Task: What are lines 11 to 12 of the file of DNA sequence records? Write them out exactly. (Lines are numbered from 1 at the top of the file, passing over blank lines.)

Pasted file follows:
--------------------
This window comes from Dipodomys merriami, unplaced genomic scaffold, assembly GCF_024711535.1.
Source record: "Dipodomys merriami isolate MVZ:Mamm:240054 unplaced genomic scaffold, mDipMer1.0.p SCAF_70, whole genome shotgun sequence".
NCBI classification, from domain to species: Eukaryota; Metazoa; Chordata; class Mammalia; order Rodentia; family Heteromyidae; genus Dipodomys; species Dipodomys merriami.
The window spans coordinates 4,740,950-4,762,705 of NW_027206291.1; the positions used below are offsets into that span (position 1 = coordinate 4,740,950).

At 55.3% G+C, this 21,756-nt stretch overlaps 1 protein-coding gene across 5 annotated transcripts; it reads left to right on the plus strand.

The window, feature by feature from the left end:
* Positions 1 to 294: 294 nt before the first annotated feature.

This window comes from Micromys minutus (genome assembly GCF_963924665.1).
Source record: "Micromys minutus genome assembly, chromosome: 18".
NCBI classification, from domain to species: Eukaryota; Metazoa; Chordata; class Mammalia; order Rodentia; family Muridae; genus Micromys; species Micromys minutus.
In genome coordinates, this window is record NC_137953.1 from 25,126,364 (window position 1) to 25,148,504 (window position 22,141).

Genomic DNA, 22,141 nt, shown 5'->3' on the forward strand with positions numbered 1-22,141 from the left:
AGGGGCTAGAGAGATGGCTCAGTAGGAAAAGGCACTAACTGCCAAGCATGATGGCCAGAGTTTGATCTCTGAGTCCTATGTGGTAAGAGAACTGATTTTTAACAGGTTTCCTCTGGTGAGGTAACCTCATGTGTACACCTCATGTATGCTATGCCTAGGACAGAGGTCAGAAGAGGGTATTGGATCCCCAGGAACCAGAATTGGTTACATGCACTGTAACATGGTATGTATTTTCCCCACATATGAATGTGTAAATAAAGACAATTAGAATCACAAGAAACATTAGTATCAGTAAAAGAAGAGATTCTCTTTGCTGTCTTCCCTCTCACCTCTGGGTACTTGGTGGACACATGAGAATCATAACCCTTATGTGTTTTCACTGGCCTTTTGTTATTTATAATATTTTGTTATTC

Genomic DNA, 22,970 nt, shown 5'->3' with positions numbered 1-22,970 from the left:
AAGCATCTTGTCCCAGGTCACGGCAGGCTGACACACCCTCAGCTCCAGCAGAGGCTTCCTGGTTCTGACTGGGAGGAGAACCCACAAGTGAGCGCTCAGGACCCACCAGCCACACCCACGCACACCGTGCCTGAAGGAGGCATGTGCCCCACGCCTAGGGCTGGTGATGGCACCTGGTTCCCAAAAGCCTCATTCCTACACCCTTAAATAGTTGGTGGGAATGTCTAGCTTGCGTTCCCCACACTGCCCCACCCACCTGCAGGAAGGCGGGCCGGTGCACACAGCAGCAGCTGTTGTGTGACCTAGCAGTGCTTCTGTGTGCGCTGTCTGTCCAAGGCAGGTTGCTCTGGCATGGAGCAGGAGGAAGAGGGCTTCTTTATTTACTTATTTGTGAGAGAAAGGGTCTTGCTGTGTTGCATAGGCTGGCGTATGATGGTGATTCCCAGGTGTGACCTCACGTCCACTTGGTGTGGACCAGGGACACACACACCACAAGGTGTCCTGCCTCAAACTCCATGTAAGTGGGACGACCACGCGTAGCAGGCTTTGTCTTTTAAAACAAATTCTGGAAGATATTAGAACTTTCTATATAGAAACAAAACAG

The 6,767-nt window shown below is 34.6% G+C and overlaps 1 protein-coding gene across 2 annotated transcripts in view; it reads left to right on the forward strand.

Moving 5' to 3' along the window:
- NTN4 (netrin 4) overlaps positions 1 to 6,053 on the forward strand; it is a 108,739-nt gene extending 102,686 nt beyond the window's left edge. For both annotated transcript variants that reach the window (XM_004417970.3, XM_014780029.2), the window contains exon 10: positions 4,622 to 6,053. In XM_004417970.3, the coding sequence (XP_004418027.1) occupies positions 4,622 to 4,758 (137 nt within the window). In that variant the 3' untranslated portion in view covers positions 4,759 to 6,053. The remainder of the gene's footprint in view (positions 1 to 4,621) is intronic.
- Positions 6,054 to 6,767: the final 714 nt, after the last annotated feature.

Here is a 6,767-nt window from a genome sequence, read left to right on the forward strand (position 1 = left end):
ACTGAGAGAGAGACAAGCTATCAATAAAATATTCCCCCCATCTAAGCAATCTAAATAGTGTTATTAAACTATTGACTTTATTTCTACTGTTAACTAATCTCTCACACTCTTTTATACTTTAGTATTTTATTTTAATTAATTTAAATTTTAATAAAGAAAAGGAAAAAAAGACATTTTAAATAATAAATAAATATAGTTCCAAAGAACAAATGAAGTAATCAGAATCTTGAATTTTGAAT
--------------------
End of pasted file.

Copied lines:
In genome coordinates, this window is record NC_137953.1 from 25,126,364 (window position 1) to 25,148,504 (window position 22,141).

Genomic DNA, 22,141 nt, shown 5'->3' on the forward strand with positions numbered 1-22,141 from the left: